I think I got a flavor for what it used to be like for foreign journalists on expense accounts in SE Asia in the old days. It just didn’t feel like real life to be taking part in such a relatively elite event. On the other hand, we were seated next to an enormous group who were celebrating a 1-year-old child’s birthday party, which included little boys running around and jumping on the side of the stage.

And at one point, I spotted a 6-year-old girl taking photos of the show with a DSLR with a fancy zoom lens that I certainly couldn’t afford. I thought at first that her parents were very trusting to let her hold a camera that valuable… until I looked back and saw her father walking up to her with an even pricier camera and realized that the one she was holding must be hers. Wow.  Everything is relative, right?

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Eating Yangon

Deciding that we really wanted to sample true Burmese food, we consulted several sources to find the most authentic restaurants to visit on our trip. The first night, we put ourselves in the hands of the locals and ended up at a little neighborhood place down the street from our hotel, at the hotelier’s recommendation.  Thanks, Ocean Pearl!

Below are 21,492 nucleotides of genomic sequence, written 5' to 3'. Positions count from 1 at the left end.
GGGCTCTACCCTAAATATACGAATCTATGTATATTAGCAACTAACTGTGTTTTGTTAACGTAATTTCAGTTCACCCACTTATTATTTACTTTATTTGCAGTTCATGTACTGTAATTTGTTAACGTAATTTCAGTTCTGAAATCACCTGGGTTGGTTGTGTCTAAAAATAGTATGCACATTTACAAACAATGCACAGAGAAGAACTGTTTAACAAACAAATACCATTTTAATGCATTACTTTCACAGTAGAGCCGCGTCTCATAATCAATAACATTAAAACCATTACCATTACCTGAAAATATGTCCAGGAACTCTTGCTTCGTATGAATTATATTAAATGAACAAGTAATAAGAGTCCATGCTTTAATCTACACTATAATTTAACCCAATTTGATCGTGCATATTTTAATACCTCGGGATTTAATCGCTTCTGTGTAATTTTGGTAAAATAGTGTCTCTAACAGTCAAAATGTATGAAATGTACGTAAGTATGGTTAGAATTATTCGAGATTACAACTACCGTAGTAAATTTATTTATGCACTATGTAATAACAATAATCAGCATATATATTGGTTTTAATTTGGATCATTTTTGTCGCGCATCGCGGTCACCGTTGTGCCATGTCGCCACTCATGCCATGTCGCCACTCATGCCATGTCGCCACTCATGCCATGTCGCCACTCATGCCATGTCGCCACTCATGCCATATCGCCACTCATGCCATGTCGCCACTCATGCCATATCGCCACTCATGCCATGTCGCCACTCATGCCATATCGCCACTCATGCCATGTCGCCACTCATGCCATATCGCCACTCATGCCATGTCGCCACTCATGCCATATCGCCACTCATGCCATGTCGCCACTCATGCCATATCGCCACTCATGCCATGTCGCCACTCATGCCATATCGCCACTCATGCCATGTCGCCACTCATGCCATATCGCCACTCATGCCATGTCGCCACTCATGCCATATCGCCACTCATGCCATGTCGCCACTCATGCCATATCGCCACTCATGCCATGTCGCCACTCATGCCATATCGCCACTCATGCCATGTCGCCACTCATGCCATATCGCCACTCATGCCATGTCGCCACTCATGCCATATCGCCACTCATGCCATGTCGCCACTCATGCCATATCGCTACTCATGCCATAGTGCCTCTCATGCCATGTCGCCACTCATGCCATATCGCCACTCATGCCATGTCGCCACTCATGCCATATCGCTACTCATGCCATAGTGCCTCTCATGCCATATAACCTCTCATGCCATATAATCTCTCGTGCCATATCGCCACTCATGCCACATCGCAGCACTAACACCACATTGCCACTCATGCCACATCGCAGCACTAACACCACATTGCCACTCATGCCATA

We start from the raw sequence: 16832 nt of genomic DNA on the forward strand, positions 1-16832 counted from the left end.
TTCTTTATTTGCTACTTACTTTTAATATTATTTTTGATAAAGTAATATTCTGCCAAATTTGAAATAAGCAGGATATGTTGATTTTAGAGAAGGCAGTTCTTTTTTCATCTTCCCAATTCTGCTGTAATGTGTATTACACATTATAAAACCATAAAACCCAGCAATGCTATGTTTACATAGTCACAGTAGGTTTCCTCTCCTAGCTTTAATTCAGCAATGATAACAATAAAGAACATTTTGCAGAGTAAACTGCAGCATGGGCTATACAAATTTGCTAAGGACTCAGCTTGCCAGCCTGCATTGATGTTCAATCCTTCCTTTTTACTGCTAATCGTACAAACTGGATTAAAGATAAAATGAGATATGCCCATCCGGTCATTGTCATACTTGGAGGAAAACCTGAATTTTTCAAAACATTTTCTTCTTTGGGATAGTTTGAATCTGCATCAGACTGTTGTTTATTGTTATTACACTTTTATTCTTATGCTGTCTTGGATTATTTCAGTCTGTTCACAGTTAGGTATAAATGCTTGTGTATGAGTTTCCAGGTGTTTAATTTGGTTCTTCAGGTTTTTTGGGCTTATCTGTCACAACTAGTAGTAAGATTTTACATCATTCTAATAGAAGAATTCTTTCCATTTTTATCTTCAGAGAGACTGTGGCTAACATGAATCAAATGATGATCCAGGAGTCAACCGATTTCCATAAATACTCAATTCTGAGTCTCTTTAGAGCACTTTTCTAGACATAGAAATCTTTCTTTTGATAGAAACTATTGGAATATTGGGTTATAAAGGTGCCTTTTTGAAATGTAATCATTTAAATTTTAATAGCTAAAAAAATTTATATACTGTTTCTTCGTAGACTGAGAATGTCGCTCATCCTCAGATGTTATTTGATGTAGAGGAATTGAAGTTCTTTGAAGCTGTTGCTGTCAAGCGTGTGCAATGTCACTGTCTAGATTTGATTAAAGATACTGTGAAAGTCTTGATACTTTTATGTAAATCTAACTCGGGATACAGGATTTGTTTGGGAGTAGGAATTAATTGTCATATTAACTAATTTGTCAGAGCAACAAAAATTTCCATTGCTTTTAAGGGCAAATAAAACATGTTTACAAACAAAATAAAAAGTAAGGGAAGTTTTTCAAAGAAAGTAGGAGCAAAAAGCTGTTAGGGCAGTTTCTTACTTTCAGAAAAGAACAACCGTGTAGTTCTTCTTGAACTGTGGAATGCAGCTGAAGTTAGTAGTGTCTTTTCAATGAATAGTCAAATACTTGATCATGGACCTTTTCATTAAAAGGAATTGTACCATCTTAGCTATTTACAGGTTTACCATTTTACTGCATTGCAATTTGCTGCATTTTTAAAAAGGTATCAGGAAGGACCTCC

We had an excellent introduction to the country through our fried noodles with chicken and vegetables- only about 2,000 kyat (“chat”). The exchange rate is $1 = 840 kyat.  And there was no menu- the host/owner just walked up and politely told us in English that we could get fried noodles with chicken, or chicken noodle soup, or vegetables.

Someone brought us a free little table starter of (wet or oily?) peanuts with a separate dish of salt. Tasty. And the table very much enjoyed their Myanmar beers. They went well with the chewy savoury noodles.

The people who worked at the restaurant were really friendly and helpful. I got the impression that they don’t see a lot of Westerners, though they were certainly able to handle us, and thankfully spoke far more English than we spoke Burmese.

 

 

The next night, we hunted around the city for the restaurant that Kim ably researched- a highly recommended local place- Danubyu Daw Saw Yee. It was a plain, cafeteria-like place on 29th street, where we also had no menu, but a helpful waiter walked us in and showed us over to the pans of delectable food sitting out at the edge of the kitchen.